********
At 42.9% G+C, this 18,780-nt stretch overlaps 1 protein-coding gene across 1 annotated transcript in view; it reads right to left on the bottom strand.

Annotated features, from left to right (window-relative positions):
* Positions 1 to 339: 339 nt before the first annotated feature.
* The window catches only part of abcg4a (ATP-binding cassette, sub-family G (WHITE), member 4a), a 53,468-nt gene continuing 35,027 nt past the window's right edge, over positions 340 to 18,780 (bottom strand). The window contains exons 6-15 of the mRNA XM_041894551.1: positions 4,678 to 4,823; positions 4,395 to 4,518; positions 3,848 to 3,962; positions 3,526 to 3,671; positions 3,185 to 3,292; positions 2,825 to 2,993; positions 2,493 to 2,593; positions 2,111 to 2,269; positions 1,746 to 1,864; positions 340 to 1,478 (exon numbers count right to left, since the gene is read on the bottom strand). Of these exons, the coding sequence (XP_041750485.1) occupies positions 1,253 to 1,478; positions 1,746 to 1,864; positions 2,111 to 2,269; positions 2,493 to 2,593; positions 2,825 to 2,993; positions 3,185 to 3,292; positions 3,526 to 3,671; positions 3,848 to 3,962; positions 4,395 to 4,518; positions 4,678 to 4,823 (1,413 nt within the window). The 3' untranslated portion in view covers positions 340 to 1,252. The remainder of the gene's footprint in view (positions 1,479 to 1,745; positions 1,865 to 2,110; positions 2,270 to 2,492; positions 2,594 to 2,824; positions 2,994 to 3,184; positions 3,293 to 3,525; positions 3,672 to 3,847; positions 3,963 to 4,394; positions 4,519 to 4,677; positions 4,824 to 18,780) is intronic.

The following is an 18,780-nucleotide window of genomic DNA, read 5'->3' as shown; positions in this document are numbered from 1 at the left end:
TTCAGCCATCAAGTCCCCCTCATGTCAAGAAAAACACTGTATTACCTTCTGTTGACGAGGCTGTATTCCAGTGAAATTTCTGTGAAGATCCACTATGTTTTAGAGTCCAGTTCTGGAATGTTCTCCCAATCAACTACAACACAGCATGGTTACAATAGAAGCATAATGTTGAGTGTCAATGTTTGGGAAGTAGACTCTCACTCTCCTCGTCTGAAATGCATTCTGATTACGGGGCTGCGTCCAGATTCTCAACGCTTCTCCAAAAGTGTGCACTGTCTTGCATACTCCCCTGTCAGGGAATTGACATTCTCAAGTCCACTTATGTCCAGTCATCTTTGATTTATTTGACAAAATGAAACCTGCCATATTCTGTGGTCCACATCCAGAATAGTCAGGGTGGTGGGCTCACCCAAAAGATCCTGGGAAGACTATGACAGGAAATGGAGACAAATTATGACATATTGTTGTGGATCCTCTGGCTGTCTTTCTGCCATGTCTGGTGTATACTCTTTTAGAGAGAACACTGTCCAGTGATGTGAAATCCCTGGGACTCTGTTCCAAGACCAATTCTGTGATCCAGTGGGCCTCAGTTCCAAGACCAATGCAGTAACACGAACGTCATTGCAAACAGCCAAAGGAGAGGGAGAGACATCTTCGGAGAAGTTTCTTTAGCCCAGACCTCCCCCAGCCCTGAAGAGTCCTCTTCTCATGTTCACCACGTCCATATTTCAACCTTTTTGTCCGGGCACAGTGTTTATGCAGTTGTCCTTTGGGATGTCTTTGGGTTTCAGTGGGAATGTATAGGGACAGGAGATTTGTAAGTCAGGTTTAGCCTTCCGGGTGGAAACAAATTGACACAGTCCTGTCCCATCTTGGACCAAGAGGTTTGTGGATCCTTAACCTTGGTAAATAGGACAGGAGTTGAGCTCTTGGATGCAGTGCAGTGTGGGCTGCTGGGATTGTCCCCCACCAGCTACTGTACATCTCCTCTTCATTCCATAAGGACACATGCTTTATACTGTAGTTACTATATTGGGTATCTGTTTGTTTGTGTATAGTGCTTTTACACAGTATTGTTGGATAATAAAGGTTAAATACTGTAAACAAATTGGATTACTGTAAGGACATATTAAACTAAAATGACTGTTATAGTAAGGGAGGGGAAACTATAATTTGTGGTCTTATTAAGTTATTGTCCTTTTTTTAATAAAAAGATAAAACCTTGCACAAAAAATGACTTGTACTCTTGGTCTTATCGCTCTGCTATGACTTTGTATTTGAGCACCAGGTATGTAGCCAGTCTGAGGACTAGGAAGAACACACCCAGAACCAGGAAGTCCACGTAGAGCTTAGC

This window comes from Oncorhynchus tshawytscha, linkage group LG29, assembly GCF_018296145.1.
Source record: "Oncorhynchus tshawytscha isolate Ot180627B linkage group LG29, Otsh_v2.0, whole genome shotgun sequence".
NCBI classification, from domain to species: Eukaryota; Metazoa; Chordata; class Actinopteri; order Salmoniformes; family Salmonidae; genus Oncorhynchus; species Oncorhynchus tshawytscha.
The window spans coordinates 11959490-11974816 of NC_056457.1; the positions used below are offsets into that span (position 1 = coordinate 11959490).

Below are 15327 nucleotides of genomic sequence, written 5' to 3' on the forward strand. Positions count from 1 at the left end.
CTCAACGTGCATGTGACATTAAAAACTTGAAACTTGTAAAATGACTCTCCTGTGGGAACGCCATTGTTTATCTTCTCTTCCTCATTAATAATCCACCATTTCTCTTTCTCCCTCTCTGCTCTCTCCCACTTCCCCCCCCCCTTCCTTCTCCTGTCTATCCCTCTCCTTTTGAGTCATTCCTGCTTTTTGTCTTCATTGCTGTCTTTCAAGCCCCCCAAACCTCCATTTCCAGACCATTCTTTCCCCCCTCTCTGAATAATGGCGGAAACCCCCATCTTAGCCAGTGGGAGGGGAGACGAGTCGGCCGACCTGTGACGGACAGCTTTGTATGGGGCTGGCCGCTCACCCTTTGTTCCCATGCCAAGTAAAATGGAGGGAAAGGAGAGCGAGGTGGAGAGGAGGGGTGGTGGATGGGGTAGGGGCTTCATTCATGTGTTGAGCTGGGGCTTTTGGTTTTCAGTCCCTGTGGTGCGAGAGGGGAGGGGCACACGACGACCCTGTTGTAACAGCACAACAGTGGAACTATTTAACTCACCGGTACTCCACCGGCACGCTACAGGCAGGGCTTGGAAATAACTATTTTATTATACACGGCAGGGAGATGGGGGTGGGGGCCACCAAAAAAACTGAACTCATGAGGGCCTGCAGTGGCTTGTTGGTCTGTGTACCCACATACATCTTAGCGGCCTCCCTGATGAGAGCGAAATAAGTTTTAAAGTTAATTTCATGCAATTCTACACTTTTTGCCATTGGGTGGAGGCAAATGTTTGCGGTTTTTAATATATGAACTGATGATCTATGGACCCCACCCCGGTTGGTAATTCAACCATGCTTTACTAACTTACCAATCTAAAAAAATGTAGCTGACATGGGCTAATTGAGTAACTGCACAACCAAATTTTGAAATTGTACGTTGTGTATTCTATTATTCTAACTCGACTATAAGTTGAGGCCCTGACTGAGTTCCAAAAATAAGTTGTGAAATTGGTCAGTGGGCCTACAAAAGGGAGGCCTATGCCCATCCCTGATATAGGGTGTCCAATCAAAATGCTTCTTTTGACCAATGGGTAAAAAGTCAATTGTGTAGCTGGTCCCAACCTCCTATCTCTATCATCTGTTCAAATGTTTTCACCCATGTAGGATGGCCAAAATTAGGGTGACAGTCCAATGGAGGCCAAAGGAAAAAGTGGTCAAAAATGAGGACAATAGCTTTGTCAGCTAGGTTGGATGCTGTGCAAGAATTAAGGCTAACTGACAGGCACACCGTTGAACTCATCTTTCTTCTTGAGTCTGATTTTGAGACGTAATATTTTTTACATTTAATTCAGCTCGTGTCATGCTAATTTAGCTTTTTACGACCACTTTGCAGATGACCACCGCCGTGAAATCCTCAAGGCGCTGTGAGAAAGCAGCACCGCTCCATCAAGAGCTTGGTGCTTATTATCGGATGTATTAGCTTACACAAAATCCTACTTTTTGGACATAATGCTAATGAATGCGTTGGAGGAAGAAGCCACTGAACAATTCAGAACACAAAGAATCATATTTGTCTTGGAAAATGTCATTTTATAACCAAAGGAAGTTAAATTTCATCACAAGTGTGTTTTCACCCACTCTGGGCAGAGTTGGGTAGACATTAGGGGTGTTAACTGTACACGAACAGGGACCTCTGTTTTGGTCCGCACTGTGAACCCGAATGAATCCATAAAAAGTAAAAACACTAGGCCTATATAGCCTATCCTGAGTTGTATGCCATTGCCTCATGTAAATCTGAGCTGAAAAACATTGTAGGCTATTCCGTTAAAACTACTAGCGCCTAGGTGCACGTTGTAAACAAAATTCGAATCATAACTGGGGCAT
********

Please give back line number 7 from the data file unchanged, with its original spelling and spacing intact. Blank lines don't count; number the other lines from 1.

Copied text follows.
This window comes from Oncorhynchus tshawytscha, linkage group LG29, assembly GCF_018296145.1.